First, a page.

Two things have so far held back the development of smart home solutions: a strong dose of skepticism about data security and the incompatibility of different systems and products. The second one may be changing now. And that is really very good news. Because especially when the three big providers Apple, Google, and Amazon work together with the many equally big members of the ZigBee Aliance - such as Samsung and IKEA - then something really good can be created.
With this view, I will take a closer look at the market. So far I have shied away from an intelligent home. I have installed a Bosch security system as a trial, but apart from monitoring my pad, it doesn't do much and therefore the fun factor is somewhat limited. For a security solution with cameras and motion detectors, an isolated solution was , and still is, preferable. Bosch has shielded its system when necessary. But it can also be connected to Alexa, which is unlikely to increase data security. But back to the real issue.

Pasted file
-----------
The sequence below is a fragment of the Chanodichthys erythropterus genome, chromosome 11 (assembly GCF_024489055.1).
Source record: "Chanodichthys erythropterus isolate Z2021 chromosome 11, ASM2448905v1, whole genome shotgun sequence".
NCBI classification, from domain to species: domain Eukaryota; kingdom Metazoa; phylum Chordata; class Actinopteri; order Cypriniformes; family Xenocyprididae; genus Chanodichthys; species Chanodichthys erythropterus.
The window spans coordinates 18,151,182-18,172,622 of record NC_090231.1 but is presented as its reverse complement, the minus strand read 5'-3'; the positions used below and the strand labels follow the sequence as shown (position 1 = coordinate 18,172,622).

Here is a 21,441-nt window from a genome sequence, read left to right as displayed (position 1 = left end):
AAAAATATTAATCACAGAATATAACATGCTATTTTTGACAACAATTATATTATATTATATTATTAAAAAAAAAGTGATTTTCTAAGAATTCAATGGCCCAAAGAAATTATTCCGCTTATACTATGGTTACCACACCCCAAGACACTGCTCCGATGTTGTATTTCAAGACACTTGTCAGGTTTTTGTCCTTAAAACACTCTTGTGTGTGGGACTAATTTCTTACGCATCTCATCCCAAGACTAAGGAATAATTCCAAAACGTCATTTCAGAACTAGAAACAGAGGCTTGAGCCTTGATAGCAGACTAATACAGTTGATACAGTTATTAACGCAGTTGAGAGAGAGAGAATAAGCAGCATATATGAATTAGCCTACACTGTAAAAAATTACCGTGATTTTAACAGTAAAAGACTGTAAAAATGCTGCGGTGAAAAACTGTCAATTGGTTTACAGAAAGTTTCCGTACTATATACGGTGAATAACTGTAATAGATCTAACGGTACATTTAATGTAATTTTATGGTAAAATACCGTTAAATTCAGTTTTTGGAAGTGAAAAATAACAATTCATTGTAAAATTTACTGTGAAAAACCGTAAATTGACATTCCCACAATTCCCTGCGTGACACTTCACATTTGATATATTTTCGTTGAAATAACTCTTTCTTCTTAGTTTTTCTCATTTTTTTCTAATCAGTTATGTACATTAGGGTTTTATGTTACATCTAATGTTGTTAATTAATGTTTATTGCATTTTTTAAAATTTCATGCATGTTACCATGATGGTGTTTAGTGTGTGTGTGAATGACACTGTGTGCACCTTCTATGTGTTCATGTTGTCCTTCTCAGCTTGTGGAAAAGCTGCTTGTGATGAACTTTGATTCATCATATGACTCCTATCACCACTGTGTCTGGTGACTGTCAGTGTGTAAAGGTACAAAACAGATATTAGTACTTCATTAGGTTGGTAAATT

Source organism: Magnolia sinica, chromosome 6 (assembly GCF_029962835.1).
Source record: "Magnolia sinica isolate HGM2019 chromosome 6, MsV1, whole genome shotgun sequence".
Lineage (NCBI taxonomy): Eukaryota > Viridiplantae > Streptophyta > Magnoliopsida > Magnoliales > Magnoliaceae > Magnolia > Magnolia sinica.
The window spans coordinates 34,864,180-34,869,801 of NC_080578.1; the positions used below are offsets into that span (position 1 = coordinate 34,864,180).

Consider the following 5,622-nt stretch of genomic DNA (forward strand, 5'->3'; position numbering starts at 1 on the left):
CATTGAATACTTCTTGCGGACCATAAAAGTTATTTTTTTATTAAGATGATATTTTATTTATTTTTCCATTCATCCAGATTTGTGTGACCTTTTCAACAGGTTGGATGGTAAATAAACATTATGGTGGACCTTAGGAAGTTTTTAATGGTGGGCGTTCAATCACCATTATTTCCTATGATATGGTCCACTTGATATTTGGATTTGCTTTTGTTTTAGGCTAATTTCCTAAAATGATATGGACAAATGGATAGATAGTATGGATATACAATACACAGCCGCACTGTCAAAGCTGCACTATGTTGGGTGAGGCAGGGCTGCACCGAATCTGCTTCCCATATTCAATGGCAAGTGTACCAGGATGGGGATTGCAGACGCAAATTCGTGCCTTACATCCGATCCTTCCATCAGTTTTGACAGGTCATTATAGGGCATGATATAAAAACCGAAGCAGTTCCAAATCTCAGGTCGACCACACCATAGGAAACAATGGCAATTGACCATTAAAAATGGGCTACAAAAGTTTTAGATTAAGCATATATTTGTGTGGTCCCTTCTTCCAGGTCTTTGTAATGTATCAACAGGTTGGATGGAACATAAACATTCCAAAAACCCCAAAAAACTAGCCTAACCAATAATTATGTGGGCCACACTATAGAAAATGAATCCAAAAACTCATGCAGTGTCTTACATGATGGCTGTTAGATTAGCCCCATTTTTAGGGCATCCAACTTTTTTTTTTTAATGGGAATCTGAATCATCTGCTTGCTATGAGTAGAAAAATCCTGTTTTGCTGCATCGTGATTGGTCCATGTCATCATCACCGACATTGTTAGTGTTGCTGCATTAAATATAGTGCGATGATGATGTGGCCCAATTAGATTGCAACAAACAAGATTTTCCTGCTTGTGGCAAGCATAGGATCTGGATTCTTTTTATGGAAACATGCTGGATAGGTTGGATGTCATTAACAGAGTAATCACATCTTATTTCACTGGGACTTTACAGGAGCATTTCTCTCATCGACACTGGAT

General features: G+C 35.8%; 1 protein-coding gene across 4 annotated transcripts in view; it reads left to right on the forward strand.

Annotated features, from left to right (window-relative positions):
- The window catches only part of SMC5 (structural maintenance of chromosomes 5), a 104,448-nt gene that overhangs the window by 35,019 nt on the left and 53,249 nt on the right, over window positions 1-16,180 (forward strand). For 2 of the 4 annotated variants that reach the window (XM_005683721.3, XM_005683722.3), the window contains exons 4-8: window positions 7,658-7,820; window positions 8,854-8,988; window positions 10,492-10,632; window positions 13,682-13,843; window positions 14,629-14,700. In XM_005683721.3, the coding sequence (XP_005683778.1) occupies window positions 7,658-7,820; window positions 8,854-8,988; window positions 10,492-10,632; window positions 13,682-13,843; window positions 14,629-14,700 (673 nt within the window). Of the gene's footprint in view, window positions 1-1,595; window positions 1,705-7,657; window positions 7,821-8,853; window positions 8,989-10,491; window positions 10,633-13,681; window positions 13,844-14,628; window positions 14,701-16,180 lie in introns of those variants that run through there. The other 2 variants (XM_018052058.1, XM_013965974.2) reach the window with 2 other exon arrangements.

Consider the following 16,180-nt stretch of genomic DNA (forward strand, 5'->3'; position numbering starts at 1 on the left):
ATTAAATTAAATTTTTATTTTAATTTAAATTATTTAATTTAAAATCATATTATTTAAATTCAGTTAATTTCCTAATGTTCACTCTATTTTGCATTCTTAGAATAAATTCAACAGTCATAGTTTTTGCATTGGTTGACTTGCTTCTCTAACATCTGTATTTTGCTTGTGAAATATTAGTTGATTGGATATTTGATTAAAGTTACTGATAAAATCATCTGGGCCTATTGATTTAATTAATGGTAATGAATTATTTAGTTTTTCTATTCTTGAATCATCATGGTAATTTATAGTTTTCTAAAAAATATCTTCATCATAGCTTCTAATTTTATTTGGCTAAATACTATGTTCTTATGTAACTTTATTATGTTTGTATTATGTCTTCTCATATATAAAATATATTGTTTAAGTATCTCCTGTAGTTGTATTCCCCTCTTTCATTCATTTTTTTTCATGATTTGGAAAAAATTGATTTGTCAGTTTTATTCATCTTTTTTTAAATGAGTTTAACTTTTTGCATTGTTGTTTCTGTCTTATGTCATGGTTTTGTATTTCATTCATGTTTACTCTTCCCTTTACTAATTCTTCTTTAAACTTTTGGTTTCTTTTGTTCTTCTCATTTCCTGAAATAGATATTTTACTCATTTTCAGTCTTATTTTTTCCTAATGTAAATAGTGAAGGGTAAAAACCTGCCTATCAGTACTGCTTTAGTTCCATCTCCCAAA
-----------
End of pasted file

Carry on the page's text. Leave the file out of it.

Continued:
The combination of different products from different manufacturers, but with a common standard that you don't even see or feel in the operation, could lead to a real boom in the smart home market. Not right away and probably not as early as 2020, but as soon as such a system has established itself in the minds of users and fears have been dispelled, I believe the smart home will spread rapidly.
... with greater risk?
But one thing is also clear: if there is soon a standard set by Google, Apple, Amazon, and Samsung, small providers who do not rely on this standard will probably disappear from the market. This carries a risk: isolated solutions can make sense. Especially when it comes to delicate applications. And when these no longer exist, one will have to rely on a fairly open standard of the monopolist. And the 2019 data scandals surrounding the audio transcriptions of Apple, Google, Facebook, Amazon, and Microsoft already showed how user data is handled in U.S. companies.
This may be uncomfortable in a marital dispute, but when monitoring people or children in need of care, for example, and the intimate data associated with this, such as illnesses, one has to consider whether one would rather give up the luxury of a smart home.
What do you think of the development? Are you celebrating better connectivity between components or are you worried about your data? Let us know!